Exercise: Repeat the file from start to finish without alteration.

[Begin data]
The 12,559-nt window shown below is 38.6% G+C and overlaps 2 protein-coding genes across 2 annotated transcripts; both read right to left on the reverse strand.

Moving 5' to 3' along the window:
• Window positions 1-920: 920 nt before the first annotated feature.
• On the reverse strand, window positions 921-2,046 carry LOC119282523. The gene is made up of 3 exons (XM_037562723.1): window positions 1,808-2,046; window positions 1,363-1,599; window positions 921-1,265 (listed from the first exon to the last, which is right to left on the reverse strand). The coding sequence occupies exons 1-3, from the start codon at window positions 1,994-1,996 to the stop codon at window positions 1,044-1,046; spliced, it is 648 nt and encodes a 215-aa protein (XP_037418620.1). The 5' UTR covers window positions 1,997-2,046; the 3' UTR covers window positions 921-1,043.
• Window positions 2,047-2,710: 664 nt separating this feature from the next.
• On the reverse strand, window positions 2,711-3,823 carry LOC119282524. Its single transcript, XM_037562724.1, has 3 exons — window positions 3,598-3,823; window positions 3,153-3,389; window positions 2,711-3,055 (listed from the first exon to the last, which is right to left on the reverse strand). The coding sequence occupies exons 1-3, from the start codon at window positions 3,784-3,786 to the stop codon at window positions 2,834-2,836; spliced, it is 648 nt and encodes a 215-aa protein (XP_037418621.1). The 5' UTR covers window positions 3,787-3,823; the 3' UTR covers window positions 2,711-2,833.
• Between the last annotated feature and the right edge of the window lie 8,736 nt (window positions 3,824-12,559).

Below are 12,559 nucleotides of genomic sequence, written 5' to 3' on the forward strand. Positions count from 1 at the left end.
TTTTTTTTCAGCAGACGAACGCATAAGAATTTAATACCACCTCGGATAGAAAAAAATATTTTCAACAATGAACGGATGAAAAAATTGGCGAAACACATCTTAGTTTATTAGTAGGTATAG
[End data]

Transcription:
The 12,559-nt window shown below is 38.6% G+C and overlaps 2 protein-coding genes across 2 annotated transcripts; both read right to left on the reverse strand.

Moving 5' to 3' along the window:
• Window positions 1-920: 920 nt before the first annotated feature.
• On the reverse strand, window positions 921-2,046 carry LOC119282523. The gene is made up of 3 exons (XM_037562723.1): window positions 1,808-2,046; window positions 1,363-1,599; window positions 921-1,265 (listed from the first exon to the last, which is right to left on the reverse strand). The coding sequence occupies exons 1-3, from the start codon at window positions 1,994-1,996 to the stop codon at window positions 1,044-1,046; spliced, it is 648 nt and encodes a 215-aa protein (XP_037418620.1). The 5' UTR covers window positions 1,997-2,046; the 3' UTR covers window positions 921-1,043.
• Window positions 2,047-2,710: 664 nt separating this feature from the next.
• On the reverse strand, window positions 2,711-3,823 carry LOC119282524. Its single transcript, XM_037562724.1, has 3 exons — window positions 3,598-3,823; window positions 3,153-3,389; window positions 2,711-3,055 (listed from the first exon to the last, which is right to left on the reverse strand). The coding sequence occupies exons 1-3, from the start codon at window positions 3,784-3,786 to the stop codon at window positions 2,834-2,836; spliced, it is 648 nt and encodes a 215-aa protein (XP_037418621.1). The 5' UTR covers window positions 3,787-3,823; the 3' UTR covers window positions 2,711-2,833.
• Between the last annotated feature and the right edge of the window lie 8,736 nt (window positions 3,824-12,559).

Below are 12,559 nucleotides of genomic sequence, written 5' to 3' on the forward strand. Positions count from 1 at the left end.
TTTTTTTTCAGCAGACGAACGCATAAGAATTTAATACCACCTCGGATAGAAAAAAATATTTTCAACAATGAACGGATGAAAAAATTGGCGAAACACATCTTAGTTTATTAGTAGGTATAG